“I first gained an interest in CompSci in middle school due to a combination of gaming, and attempting to mod my computer’s [operating system] in ways that I had no business doing,” White said.
It was later peaked while White was at Mission Valley, when he did an IEP project in his SEEK class involving programming in the relatively primitive programming language BASIC. White was so interested that he decided he wanted to take programming classes at East. Unfortunately, due to a scheduling conflict, he was unable to enroll until his sophomore year.
“Really this was lucky, since the class that we had that year was very awesome. We had a huge mix of people, most of whom were very interested in [computer science],” White said.
Luckily one of those people in was Cecil, who would later be the one to inform White of New Mexico Institute of Mining and Technology.
Cecil began his programming career in a similar way to White: as an IEP project for his Enhanced Learning class in elementary school, learning on the center’s Apple II’s. Throughout elementary and middle school Cecil’s parents bought him various programming books, but he says that his skills in the area didn’t take off until his high school classes.
In high school the two became very involved in programming. Beyond their programming classes both White and Cecil participated as programmers for the robotics team. They also participated in regional and national programming competitions, with their team including senior Patrick McGannon taking first at the 2010 Kansas State University Advanced High School Programming Competition.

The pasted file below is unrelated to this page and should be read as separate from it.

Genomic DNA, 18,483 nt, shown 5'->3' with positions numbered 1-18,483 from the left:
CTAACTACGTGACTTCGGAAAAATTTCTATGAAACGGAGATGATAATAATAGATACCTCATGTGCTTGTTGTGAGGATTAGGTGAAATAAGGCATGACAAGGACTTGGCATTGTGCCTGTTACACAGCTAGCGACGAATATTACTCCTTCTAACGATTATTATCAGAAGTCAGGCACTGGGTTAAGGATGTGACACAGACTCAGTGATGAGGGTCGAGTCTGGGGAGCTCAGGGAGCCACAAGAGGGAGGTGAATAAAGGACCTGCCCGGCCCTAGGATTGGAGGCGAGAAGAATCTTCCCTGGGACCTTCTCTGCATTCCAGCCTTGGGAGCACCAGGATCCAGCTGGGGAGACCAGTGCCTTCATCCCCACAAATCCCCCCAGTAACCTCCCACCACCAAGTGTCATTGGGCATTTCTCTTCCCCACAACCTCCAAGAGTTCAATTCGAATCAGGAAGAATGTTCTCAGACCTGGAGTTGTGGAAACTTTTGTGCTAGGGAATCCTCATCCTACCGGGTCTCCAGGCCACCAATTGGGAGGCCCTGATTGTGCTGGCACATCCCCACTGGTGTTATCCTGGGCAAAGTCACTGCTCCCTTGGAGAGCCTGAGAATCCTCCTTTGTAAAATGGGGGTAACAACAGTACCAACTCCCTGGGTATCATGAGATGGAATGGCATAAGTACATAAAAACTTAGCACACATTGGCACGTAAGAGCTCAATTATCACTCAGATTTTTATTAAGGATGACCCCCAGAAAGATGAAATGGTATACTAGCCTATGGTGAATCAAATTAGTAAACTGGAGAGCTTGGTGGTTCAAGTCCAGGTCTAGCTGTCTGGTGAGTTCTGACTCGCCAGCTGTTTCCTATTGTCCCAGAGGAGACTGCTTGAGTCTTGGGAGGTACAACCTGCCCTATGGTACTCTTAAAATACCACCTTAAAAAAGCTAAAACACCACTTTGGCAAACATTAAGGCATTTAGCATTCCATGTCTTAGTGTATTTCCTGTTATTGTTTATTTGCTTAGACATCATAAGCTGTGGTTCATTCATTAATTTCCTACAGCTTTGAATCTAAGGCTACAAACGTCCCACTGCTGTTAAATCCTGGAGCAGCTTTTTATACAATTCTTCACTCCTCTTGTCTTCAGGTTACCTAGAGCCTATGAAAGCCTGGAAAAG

Cecil found out about New Mexico Tech last year during the annual College Clinic and told several of his programming classmates. White was immediately interested.
“I believe the particular fact that stood out to us the most was that [New Mexico Tech] regularly beat Caltech in programming competitions,” White said.
Both Cecil and White visited later in the year, when in both cases it shot to the top of their college lists.
“Upon visiting, I found that I really loved the size of the school, and how close the students were to the faculty,” Cecil said. “It just seemed like the place that I would like—people who study things because it’s their passion.”
New Mexico Tech is a New Mexico state university and therefore had a fairly straightforward and simple application process with White and Cecil submitting just a transcript, standardized test scores and a senior course listing. No essays, no teachers’ letters of recommendation. All-in-all the application took them about five minutes.
As for future career plans, White and Cecil are both open to just about any job, granted that it’s in the field of programming.
“The way I see it, all that is important to me is that whatever I do, it helps people,” Cecil said. “As long as I’m using my skills and helping people at the same time, I’m going to be pretty happy.”
With a roughly 2000 students enrolled, New Mexico Tech is a relatively small research university focused on science and engineering, and in terms of size New Mexico Tech won’t be a huge adjustment from East.